We have “OMG, X will stop people going to the movies” - in my memory that’s been VCRs, DVDs and now Netflix (as the embodiment of streaming movies). While cinema attendance hasn’t been inexorably upwards, year on year, the overall trend has been ever upwards despite this complaint.
The one I want to think about in a bit more detail though is the common alternate complaint, the “lack of the sure fire movie star.” That’s not an actor whose name is in a starring role, but an actor who makes audiences show up and puts bums on seats and thus dollars through the box office, and in this modern world dollars back through the DVD and possibly the action figure and other merchandising too. If you listen to, or think of, the names you hear trotted out: Steve McQueen, Paul Newman, Gary Cooper, John Wayne and so on, they’re all male and white. Hollywood would have us believe there are no stars like this any more and although they have more data than me I wonder if their preconceptions, their sexist and racist assumptions, are blinding them to the truth, or at least a partial truth.
The thing is, I don’t know there are any stars for whom I will go and see anything and everything they do. To that extent I do fall into the “no true guaranteed bums on seats” moan of the money men. However, there is a small list of stars where their involvement will certainly pique my interest and tip it from a maybe into a likely, a likely into a yes. A small number of those are white men. Tom Hiddleston, the late Alan Rickman. Some are men of colour. Denzel Washington, Vin Diesel, Morgan Freeman. Several are women: Eva Green, Emily Blunt, Jennifer Lawrence and Gemma Arterton. One is a woman of colour: Michelle Rodriguez. I might add Ruth Negga to that list in years to come, she’s certainly coming to my attention recently.
So, yes, there might not be a small number of stars who will ensure I see your film, but if you’re only looking for the white men who get me to the movies you’re actually looking at less than 1/4 of the people who are likely to get me to see your film. If you only look at the men, you’re looking at under half of them.
Despite Vin Diesel and Michelle Rodriguez both appearing on my list, I still haven’t watched any of The Fast and The Furious movies and probably won’t. It really isn’t a guarantee of me going to see your film. Story and things like that really matter too.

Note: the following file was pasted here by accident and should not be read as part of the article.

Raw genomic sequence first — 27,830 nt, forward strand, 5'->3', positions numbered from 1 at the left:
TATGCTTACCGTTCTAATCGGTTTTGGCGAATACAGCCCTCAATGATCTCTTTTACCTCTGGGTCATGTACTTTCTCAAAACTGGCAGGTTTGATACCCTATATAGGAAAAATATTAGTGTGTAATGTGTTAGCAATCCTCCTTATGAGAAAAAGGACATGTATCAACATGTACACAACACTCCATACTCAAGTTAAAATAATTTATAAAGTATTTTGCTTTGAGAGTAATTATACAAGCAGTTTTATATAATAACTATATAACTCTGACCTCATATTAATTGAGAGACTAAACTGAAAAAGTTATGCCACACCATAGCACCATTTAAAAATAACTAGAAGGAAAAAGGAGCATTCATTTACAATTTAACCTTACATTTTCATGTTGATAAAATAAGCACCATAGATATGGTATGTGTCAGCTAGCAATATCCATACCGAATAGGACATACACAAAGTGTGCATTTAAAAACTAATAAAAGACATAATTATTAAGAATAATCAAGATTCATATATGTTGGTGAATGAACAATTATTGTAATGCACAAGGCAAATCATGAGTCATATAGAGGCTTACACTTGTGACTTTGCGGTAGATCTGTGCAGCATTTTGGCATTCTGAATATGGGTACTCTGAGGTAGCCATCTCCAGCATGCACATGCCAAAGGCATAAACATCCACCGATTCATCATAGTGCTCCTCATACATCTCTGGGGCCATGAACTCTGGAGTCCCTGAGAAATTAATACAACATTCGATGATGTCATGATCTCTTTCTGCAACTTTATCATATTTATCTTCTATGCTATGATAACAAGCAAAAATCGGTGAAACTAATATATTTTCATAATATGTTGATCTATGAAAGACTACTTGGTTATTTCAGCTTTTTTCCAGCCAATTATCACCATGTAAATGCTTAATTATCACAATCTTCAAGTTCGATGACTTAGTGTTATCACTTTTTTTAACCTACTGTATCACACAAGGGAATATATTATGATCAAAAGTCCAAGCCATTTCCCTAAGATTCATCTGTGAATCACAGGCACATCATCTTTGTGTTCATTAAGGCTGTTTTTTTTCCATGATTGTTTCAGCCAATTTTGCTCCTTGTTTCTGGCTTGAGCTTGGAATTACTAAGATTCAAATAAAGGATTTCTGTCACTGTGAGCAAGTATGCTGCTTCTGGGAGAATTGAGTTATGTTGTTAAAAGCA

My taste, in movies and stars, is obviously personal and idiosyncratic. The money men are interested in the big picture - how much of a film’s taking is due to the stars rather than the plot, the special effects and so on? The Bankabilty Index attempts to determine this, but does so really badly - for example franchise movies aren’t counted so Jennifer Lawrence doesn’t show on their base list despite being (by a long way) apparently the highest grossing star at worldwide and (US) domestic box office. However, if you poke the numbers in their highest grossing star list, she is #1, but her movies apparently took no money internationally - so I didn’t see the last 2 Hunger Games, X-Men: Days of Future Past and X-Men: Apocalypse which are all in the list of films that count for her earnings. In addition, this list is based on scoring the movies on box office ranking too, Tom Hanks actually starred in more movies (39 to 15), in movies that took more money (~$9bn to ~$5b), but in movies that, on average did less well at the box office, so he comes in at #20 on the list, way below Chris Pratt who was only in 9 movies that grossed less than $1bn between them, but who had a lot of highly placed hits in those 9 (including Jurassic World and Guardians of the Galaxy) and so is rewarded for that. There may be good reasons for how the list is structured but see what I mean about assumptions biasing your results?